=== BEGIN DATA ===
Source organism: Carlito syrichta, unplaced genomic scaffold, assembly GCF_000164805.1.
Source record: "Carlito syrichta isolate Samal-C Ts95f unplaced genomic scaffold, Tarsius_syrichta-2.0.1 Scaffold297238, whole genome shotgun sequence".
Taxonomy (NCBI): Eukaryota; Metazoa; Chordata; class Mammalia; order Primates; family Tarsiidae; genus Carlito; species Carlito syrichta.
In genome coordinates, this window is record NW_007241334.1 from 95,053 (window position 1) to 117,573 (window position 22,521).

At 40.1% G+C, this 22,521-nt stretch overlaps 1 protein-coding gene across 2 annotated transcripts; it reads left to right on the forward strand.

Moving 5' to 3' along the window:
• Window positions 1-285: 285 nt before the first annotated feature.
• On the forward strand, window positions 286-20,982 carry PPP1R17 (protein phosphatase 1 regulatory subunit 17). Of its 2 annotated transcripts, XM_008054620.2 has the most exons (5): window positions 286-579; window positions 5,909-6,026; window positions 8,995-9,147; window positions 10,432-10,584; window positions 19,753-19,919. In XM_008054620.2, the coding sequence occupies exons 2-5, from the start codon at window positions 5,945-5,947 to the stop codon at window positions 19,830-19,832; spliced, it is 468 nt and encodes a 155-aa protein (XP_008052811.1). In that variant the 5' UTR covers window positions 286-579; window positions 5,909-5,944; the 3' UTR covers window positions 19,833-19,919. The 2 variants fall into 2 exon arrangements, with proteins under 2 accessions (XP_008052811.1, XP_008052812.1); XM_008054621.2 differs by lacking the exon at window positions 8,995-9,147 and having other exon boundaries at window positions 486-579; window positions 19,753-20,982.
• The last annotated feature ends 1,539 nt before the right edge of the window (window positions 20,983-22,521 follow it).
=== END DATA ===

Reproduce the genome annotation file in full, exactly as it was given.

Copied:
Source organism: Carlito syrichta, unplaced genomic scaffold, assembly GCF_000164805.1.
Source record: "Carlito syrichta isolate Samal-C Ts95f unplaced genomic scaffold, Tarsius_syrichta-2.0.1 Scaffold297238, whole genome shotgun sequence".
Taxonomy (NCBI): Eukaryota; Metazoa; Chordata; class Mammalia; order Primates; family Tarsiidae; genus Carlito; species Carlito syrichta.
In genome coordinates, this window is record NW_007241334.1 from 95,053 (window position 1) to 117,573 (window position 22,521).

At 40.1% G+C, this 22,521-nt stretch overlaps 1 protein-coding gene across 2 annotated transcripts; it reads left to right on the forward strand.

Moving 5' to 3' along the window:
• Window positions 1-285: 285 nt before the first annotated feature.
• On the forward strand, window positions 286-20,982 carry PPP1R17 (protein phosphatase 1 regulatory subunit 17). Of its 2 annotated transcripts, XM_008054620.2 has the most exons (5): window positions 286-579; window positions 5,909-6,026; window positions 8,995-9,147; window positions 10,432-10,584; window positions 19,753-19,919. In XM_008054620.2, the coding sequence occupies exons 2-5, from the start codon at window positions 5,945-5,947 to the stop codon at window positions 19,830-19,832; spliced, it is 468 nt and encodes a 155-aa protein (XP_008052811.1). In that variant the 5' UTR covers window positions 286-579; window positions 5,909-5,944; the 3' UTR covers window positions 19,833-19,919. The 2 variants fall into 2 exon arrangements, with proteins under 2 accessions (XP_008052811.1, XP_008052812.1); XM_008054621.2 differs by lacking the exon at window positions 8,995-9,147 and having other exon boundaries at window positions 486-579; window positions 19,753-20,982.
• The last annotated feature ends 1,539 nt before the right edge of the window (window positions 20,983-22,521 follow it).